The core Christian doctrine of salvation based on belief is supposed to level the playing field; everyone has a chance to be saved without having to strive through performance, ‘For it is by grace you have been saved, through faith—and this is not from yourselves, it is the gift of God— not by works, so that no one can boast.’ (Ephesians 2.8-9) In practice, however, the mountain of belief is just as unscalable for some as the task of perfectly keeping all 613 laws of the Hebrew Bible.


If you’re required to believe certain things in order to enter the faith, what happens when you find yourself simply unable to believe?


I never chose to disbelieve in Christianity, in the same way that I couldn’t choose to believe in it again, even if I really wanted to. It was instead a process of self-examination and being honest with myself about what was going on in my head as a result of a number of influencing factors. Even if I had kept attending church and singing all the right words, it wouldn’t have made me any more of a believer.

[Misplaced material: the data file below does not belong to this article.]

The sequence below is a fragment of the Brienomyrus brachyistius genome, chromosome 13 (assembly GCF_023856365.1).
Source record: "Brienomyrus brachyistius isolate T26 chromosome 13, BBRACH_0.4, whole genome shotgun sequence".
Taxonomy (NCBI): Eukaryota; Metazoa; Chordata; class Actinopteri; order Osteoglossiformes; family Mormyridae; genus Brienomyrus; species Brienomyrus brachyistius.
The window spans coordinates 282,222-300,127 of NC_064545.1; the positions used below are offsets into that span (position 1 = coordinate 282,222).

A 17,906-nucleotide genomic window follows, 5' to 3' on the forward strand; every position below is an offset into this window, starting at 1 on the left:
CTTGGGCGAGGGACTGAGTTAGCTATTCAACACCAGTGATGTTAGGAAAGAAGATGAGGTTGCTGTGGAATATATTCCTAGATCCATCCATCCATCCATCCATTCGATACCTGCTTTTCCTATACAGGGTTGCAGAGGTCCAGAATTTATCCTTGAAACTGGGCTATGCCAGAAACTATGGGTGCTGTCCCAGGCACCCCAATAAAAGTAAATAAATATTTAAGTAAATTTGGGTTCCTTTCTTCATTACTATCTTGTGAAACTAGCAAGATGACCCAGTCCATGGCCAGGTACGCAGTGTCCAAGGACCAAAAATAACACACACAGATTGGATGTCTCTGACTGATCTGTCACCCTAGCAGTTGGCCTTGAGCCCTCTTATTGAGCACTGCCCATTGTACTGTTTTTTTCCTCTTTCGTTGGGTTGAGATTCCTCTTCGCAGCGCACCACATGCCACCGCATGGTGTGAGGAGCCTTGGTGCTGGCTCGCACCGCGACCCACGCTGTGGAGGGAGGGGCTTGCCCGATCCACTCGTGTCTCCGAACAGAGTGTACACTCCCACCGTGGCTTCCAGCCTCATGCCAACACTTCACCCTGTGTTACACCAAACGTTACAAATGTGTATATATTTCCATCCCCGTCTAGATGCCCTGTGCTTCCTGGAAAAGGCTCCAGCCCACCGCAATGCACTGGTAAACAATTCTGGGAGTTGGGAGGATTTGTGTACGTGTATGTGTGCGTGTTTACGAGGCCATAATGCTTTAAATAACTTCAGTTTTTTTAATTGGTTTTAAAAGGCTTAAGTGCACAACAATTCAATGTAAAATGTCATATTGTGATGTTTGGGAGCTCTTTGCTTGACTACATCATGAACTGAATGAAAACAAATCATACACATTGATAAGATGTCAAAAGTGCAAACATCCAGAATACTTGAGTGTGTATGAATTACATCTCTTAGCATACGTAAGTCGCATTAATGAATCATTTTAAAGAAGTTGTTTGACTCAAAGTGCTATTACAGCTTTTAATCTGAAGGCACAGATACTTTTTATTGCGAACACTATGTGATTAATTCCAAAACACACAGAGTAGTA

There are many other non-Christians who simply cannot choose to believe, no matter how much they want to. If we consider again the three ways that someone arrives at a belief: you may have: A) been brought up as a Christian, been an active member of your church and yet always found yourself on the outside of belief; or B) read all of the apologetic literature in the hope that the cosmological argument or The Case for Christ would convince you, only to be underwhelmed by the arguments and more convinced by the alternatives. That leaves us with C) personal experience, which someone cannot conjure up for themselves, or else it would not be from an agency beyond their own psychology.

 

Within a Christian worldview, those who are unable to believe have been left outside in the cold by the inactivity of God.

 

This is the situation in which I find myself. I became a Christian as a result of my upbringing and attending youth groups, only to later lose my faith on account of several issues to do with the Christian worldview and a lack of the experiential closeness with God which others seemed to have. As socialisation and education have failed to keep me in the fold, the only thing I can reasonably imagine would bring me back in is a divine encounter. Essentially, I’ve played my part, and if God wants me to believe then he would need to step in. The passage from Ephesians I quoted earlier makes it explicit: ‘This is not from yourselves, it is the gift of God.’